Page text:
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The Czech Republic

I think that was one of Queen's very best songs. With 18 vocal overlays or something like that, and a multitude of musical styles, it is probably one of rock's greatest anthems. The actual connection to Bohemia, I'm a lot more confused about, because the song's lyrics are all over the place and don't seem to have much to do with Bohemia. Oh well, probably just another strung out LSD song from days gone by.

I am amazed at the changes Prague has undergone in only 7 years. I was here in 1999, and even then, 10 years after the fall of the Berlin wall, the place still seemed like it was getting back on its feet. But today, I hardly recognized some of the places, and I fear that Prague has finally been lost owing to it's somewhat Niagara Falls'ish behaviour these days. Probably I am over reacting. The city is still incredibly beautiful, what with countless gothic medieval towers and churches, the magnificent interior of St Nicholas's church, and the defining Prague castle perched high above the cobblestone lanes. But what does Prague really need with a wax museum, museum of torture, and museum of sexual implements? I don't understand - the place has incredible beauty - there is nothing to add.

I did manage to find the Tesco grocery store, which used to be located underground near an abandoned lot. Today, it was still underground, but now there are huge modern buildings built on the vacant land making the store a lot harder to find. Nothing has been done to damage Prague's beautiful historic centre however. The sights are still just as grand. But the place is so packed with tourists (It is September and the weather is fantastic - my previous visit was in March, when it was rainy and cold), and the prices so much higher than they used to be, that it just feels a little like Disneyland. Still, it is hard to ignore coming here; to what is likely one of the most romantic, most beautiful cities in the world.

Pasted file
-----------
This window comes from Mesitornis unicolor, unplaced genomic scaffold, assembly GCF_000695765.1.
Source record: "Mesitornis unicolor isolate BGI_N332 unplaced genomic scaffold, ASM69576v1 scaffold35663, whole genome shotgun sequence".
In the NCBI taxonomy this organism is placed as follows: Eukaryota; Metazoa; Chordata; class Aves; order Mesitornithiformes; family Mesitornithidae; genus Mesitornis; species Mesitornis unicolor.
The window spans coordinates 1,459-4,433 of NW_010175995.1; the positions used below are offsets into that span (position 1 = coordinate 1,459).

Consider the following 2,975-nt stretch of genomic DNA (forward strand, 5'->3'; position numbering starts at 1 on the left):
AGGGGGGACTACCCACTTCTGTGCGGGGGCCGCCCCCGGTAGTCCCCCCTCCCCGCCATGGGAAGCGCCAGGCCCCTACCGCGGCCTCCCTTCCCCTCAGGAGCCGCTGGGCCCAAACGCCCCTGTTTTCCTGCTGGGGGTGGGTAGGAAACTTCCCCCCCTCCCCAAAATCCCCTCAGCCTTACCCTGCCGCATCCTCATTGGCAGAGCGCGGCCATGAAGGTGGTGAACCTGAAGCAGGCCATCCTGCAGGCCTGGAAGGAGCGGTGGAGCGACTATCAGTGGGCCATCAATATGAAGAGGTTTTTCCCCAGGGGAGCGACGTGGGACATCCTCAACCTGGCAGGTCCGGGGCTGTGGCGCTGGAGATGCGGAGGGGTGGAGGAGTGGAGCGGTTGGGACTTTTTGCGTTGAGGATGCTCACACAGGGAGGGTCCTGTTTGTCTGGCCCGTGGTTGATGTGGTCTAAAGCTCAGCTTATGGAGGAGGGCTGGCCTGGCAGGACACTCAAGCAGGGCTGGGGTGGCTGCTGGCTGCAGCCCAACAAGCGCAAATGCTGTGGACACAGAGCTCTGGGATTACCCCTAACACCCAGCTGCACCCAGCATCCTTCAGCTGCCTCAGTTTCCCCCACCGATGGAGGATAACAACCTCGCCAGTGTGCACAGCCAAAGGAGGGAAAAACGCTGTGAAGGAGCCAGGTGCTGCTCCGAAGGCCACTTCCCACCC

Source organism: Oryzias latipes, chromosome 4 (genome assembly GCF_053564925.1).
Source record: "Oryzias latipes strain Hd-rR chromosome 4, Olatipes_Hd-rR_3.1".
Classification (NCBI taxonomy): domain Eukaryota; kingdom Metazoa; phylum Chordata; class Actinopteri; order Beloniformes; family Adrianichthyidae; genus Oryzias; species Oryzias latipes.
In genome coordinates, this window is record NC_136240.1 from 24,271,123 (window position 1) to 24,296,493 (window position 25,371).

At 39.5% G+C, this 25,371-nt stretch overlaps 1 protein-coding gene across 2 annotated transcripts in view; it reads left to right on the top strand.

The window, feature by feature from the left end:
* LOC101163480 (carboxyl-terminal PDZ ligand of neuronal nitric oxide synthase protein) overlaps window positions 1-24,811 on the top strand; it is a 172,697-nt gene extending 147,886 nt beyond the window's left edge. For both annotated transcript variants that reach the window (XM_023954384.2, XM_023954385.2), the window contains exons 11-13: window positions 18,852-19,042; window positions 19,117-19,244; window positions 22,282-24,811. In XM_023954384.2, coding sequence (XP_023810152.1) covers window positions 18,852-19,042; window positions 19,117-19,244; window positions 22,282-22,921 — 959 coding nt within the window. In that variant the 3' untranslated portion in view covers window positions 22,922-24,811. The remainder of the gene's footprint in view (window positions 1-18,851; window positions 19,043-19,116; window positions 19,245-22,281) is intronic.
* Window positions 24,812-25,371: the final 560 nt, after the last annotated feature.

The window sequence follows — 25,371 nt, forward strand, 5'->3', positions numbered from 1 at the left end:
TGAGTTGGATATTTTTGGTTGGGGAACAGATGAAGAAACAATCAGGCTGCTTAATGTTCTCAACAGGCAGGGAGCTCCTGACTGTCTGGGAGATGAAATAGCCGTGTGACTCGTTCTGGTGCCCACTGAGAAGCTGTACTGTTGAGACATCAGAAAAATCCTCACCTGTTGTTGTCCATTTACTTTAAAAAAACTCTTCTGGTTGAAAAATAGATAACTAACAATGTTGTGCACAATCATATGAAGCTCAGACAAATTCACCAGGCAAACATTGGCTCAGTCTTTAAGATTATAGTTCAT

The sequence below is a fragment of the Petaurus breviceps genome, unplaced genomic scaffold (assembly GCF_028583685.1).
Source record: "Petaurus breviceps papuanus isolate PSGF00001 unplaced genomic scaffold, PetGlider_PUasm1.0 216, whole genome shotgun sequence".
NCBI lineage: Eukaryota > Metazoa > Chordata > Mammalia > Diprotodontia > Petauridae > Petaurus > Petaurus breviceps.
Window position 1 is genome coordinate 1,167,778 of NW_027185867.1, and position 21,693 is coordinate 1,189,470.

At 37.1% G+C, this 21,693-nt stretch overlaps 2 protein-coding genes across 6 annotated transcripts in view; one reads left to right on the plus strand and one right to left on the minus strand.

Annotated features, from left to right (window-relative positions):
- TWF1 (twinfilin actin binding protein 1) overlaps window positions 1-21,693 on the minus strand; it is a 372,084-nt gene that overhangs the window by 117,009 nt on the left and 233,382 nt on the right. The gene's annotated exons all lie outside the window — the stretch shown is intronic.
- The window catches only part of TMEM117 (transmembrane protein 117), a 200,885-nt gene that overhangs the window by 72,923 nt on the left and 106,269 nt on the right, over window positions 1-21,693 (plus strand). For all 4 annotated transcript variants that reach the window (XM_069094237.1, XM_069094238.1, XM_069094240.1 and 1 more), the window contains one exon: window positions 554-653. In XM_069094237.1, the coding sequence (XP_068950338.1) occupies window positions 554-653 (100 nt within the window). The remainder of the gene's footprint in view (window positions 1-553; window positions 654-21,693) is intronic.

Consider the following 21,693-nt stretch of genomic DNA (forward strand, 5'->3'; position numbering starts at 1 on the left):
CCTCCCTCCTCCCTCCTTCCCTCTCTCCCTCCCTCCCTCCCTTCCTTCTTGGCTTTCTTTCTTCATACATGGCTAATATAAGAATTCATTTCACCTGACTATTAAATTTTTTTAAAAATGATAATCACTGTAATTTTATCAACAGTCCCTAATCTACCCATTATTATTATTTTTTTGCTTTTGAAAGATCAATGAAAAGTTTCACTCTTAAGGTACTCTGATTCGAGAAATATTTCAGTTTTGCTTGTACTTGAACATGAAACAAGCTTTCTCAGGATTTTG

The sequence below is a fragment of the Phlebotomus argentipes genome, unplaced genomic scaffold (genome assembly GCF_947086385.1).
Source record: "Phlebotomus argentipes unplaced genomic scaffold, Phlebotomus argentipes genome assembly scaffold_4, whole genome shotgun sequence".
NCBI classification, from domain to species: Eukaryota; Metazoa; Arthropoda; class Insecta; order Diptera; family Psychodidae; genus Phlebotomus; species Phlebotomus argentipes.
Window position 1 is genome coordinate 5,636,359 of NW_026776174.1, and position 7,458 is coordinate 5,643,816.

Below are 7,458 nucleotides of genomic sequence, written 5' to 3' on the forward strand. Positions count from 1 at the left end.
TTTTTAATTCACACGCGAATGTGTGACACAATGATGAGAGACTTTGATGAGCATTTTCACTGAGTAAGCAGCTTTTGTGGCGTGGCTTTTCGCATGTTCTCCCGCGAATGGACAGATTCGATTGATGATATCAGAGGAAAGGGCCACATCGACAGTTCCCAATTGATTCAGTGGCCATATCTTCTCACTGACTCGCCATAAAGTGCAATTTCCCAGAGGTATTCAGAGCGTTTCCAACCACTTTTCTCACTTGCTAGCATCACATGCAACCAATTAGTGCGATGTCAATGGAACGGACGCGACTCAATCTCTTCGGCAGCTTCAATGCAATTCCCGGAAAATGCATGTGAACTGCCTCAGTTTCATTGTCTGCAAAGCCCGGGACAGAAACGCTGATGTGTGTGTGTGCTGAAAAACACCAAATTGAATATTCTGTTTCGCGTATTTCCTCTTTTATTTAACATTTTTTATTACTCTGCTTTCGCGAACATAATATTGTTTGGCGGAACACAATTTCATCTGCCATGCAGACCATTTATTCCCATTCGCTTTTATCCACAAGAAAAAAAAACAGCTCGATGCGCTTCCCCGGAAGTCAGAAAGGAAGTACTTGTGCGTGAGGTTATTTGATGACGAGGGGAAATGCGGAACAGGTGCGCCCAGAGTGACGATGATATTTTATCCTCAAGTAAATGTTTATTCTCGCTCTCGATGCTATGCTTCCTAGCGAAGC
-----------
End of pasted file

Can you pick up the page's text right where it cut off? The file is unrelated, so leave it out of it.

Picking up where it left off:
Whenever I think of Prague, I think of my friend Mike Richardson. Back in beer drinking days, Mike had made a trip to Prague one summer, and I remember him telling me the story about "U Fleku", a 500+ year old pub that serves the best darn dark beer I've ever tasted. I'll always remember Mike yelling out "U Fleku!" during the discussion, and indeed, beer is a wonderful reason to come to Prague and the Czech Republic in general. You see, in and amongst all of these lagers and pilsners that are so prevalent here on the continent, you find some absolutely fantastic dark beers that have been made here for centuries. U Fleku is one old brewery in the heart of post soviet Prague that still slings out only one kind of beer, namely "the beer". However, even our visit to U Fleku was subject to some disappointment for me, because the place was packed with tourists, the place having obviously been written up by Fodor's or Princess Cruise Lines, or some other high end guide book/cruise ship company. When I came here those 7 short years ago, all you could have was "the beer" or "the meal". The meal consisted of roast pork, cabbage, bread, and potatoes. Now, you can get (Gasp!) a menu! And they have several items on it. I tell you, the world is really going to hell... I was grateful to see that they have retained their traditional method of serving beer though, which is simply dropping them in front of you when you are empty and putting a little scratch on a piece of paper beside you to count them. Sort of like jail cell scratches - crude but effective. They just add them up at the end and then you pay ;)